Writer Charles Soule and artist Alberto Alburquerque handle the fallout of that letter across a bulky first trade, collecting the first six issues together. What becomes apparent pretty quickly, though, is that this is a series which isn’t particularly interested in telling contained arcs, or telling stories for a trade. Instead, this is a proper ongoing series, in which the last issue of this trade feels like just another step towards a bigger picture, rather than a wrap up of everything that’s come before.
Of all the comics that could indulge in one of my beloved Holiday Specials, Flash Gordon seems like a pretty unlikely candidate. I mean, now that I think of it, if comics can give us that story where Superboy gets caught up in the Christmas Spirit and decides to get the Legion of Super-Heroes to hunt down the star that the Magi followed to the manger and ends up rescuing a race of alien bird-people from a flood in what can only very charitably be called a miracle, I guess you can wring a little holiday cheer out of just about anything. Still, the adventures of three humans trapped in an alien empire full of tree monsters and beast-men doesn't quite seem like it would easily lend itself to the spirit of the season.
And yet, that's exactly what the folks at Dynamite have done with the new Flash Gordon Holiday Special one-shot, and while I could not possibly be more in the target audience for this thing -- my interest in space adventure is only outstripped by my love of Christmas -- it's well worth picking up.
Though 'Batman: The Animated Series' had its share of action figures back when it was on the air, the collectibles could hardly be considered more than children's toys. This year, to celebrate the 75th anniversary of Batman, DC Collectibles went back to the animated well for a new series of figures based on the now classic Bruce Timm designs.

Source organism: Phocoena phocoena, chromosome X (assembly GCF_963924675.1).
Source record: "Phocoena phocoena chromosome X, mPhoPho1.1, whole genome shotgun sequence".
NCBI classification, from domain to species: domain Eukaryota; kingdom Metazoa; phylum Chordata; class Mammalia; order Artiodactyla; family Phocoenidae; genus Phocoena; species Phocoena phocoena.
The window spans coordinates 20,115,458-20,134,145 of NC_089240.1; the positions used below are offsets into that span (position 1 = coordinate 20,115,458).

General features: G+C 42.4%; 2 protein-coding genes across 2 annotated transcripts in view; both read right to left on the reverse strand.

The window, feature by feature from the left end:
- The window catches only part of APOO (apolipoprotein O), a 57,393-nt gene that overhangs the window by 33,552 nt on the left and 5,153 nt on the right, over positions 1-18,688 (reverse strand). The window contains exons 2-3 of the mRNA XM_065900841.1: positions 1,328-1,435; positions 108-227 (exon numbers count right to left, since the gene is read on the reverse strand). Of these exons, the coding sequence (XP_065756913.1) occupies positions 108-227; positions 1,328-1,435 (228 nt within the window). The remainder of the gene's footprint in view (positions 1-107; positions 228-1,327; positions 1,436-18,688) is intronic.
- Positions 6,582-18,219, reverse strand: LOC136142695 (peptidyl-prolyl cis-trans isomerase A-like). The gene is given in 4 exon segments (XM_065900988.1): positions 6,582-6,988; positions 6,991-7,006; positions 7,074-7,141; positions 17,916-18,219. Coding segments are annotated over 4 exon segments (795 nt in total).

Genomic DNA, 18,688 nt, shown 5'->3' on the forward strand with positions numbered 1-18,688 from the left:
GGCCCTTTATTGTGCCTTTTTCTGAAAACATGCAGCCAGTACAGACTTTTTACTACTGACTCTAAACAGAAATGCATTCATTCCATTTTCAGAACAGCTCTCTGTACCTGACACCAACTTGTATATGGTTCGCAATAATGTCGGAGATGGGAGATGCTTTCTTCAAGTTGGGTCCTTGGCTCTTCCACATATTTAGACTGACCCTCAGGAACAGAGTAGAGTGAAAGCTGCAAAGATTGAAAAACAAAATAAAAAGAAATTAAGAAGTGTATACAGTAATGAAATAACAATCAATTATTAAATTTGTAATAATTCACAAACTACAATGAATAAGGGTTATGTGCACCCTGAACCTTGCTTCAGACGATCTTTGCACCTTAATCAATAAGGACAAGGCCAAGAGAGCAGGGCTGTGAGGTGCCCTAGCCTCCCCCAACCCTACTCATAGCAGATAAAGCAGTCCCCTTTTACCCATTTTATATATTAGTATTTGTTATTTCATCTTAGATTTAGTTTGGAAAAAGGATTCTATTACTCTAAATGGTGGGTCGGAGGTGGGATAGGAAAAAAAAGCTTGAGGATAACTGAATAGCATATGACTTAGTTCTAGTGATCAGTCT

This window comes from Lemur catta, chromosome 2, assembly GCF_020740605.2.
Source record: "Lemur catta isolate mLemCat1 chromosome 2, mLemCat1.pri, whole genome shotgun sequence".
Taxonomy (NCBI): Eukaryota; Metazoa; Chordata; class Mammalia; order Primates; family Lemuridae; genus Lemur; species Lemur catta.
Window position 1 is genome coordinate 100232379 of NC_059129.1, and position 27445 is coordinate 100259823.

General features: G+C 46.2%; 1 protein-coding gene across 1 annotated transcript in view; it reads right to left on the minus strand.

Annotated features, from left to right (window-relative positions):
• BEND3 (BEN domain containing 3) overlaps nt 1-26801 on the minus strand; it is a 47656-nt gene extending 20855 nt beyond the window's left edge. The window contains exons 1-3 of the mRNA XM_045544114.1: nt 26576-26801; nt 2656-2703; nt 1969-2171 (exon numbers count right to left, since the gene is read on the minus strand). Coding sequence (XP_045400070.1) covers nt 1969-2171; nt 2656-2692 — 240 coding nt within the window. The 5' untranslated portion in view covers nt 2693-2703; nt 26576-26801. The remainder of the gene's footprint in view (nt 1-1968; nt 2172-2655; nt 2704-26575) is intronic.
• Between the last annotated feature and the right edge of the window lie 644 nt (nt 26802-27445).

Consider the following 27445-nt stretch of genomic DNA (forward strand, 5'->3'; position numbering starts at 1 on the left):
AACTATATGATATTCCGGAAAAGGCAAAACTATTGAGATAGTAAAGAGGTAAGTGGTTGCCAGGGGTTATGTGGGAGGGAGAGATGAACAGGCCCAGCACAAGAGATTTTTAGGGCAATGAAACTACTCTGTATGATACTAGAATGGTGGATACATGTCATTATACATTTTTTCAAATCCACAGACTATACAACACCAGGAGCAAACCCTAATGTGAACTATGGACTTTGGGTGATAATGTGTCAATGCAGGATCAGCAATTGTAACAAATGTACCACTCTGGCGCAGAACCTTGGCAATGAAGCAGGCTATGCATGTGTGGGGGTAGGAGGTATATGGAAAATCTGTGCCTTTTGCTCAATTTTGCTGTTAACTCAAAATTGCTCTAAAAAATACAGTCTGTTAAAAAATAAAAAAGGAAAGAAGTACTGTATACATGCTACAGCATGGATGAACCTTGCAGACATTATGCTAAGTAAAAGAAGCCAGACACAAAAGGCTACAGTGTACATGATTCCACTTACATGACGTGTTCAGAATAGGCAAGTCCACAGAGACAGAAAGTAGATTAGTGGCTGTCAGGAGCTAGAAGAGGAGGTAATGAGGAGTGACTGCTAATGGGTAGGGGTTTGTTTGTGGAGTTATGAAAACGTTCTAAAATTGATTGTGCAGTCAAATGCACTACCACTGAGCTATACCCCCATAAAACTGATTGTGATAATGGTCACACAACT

Incorporating characters from the original 'Batman: The Animated Series' as well as the under-appreciated 'The New Batman Adventures', the figure line's aesthetic (more articulation and accessories, as well as a higher price point) is geared towards the adult collector. This series is aimed directly at those who spent their afternoons after school patiently waiting to see the latest episode, and who are now old enough to have disposable income.
Back when it first started up, I wrote a review of Archie's Mega Man comic where I called it "the smartest superhero comic on the stands," mostly because of the way that it took on some pretty serious ideas without detracting from the accessible, all-ages adventure that made it such a fun read. That bit in the first arc where Mega Man starts to withdraw from his family, becoming cold and, well, robotic because of the psychological toll of destroying other robots like himself is still one of my favorite scenes in comics from the past few years.
Forty issues later, I can still stand by that statement. Mega Man hasn't just continued building one of the most enjoyably action-packed stories around the bare-bones plot of "go right, shoot robots" that it got from the video games, it's also having conversations about ethics, forgiveness and what it means to love someone that nobody else in comics is coming close to. And it's great.
There are a lot of reasons to love what Roberto Aguirre-Sacasa and Francesco Francavilla are doing on Afterlife With Archie. There's the genuinely scary, atmospheric horror, the compelling character work that plays off the idea of horror movie archetypes, and the dark comedy that's inherent in taking America's favorite squeaky-clean teens and dropping them into an exceptionally violent and disturbing apocalypse. As for me, though, I'm mainly just in it for the deep-cut references to Archie's past.
The latest issue delivered on all four fronts, as the gang departs Riverdale in an efort to escape the massive zombie horde led by Jughead -- a phrase that is truly a delight to type -- but there's also something else about it: It has a strong late contender for the best line of dialogue of 2014.